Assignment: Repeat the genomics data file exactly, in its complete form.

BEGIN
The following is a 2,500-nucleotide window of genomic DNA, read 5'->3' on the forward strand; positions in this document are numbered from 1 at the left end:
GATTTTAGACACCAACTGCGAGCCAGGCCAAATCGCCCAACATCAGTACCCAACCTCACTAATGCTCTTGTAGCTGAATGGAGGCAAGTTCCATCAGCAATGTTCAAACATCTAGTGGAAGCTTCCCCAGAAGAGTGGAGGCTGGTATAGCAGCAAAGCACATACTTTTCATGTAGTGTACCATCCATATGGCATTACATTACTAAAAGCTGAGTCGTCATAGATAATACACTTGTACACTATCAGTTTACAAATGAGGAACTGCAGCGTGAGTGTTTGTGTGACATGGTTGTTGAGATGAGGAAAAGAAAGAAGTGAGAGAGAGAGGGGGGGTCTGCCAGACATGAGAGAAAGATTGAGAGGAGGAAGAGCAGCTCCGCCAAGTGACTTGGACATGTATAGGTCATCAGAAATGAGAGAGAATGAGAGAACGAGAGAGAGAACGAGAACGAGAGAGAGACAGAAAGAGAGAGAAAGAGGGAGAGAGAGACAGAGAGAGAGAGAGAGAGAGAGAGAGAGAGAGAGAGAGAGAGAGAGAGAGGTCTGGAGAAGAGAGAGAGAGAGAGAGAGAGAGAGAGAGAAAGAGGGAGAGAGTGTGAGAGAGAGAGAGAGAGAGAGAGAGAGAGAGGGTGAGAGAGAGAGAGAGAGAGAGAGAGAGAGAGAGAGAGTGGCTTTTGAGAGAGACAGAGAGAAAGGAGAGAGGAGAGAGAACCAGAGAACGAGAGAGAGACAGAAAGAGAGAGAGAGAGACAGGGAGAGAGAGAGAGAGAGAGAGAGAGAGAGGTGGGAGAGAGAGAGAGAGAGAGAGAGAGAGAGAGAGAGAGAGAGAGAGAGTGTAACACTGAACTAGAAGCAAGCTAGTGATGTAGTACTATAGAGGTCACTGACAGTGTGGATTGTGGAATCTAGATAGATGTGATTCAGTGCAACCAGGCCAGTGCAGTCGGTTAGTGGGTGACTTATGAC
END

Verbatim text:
The following is a 2,500-nucleotide window of genomic DNA, read 5'->3' on the forward strand; positions in this document are numbered from 1 at the left end:
GATTTTAGACACCAACTGCGAGCCAGGCCAAATCGCCCAACATCAGTACCCAACCTCACTAATGCTCTTGTAGCTGAATGGAGGCAAGTTCCATCAGCAATGTTCAAACATCTAGTGGAAGCTTCCCCAGAAGAGTGGAGGCTGGTATAGCAGCAAAGCACATACTTTTCATGTAGTGTACCATCCATATGGCATTACATTACTAAAAGCTGAGTCGTCATAGATAATACACTTGTACACTATCAGTTTACAAATGAGGAACTGCAGCGTGAGTGTTTGTGTGACATGGTTGTTGAGATGAGGAAAAGAAAGAAGTGAGAGAGAGAGGGGGGGTCTGCCAGACATGAGAGAAAGATTGAGAGGAGGAAGAGCAGCTCCGCCAAGTGACTTGGACATGTATAGGTCATCAGAAATGAGAGAGAATGAGAGAACGAGAGAGAGAACGAGAACGAGAGAGAGACAGAAAGAGAGAGAAAGAGGGAGAGAGAGACAGAGAGAGAGAGAGAGAGAGAGAGAGAGAGAGAGAGAGAGAGAGAGAGAGGTCTGGAGAAGAGAGAGAGAGAGAGAGAGAGAGAGAGAGAAAGAGGGAGAGAGTGTGAGAGAGAGAGAGAGAGAGAGAGAGAGAGAGGGTGAGAGAGAGAGAGAGAGAGAGAGAGAGAGAGAGAGAGTGGCTTTTGAGAGAGACAGAGAGAAAGGAGAGAGGAGAGAGAACCAGAGAACGAGAGAGAGACAGAAAGAGAGAGAGAGAGACAGGGAGAGAGAGAGAGAGAGAGAGAGAGAGAGGTGGGAGAGAGAGAGAGAGAGAGAGAGAGAGAGAGAGAGAGAGAGAGAGAGTGTAACACTGAACTAGAAGCAAGCTAGTGATGTAGTACTATAGAGGTCACTGACAGTGTGGATTGTGGAATCTAGATAGATGTGATTCAGTGCAACCAGGCCAGTGCAGTCGGTTAGTGGGTGACTTATGAC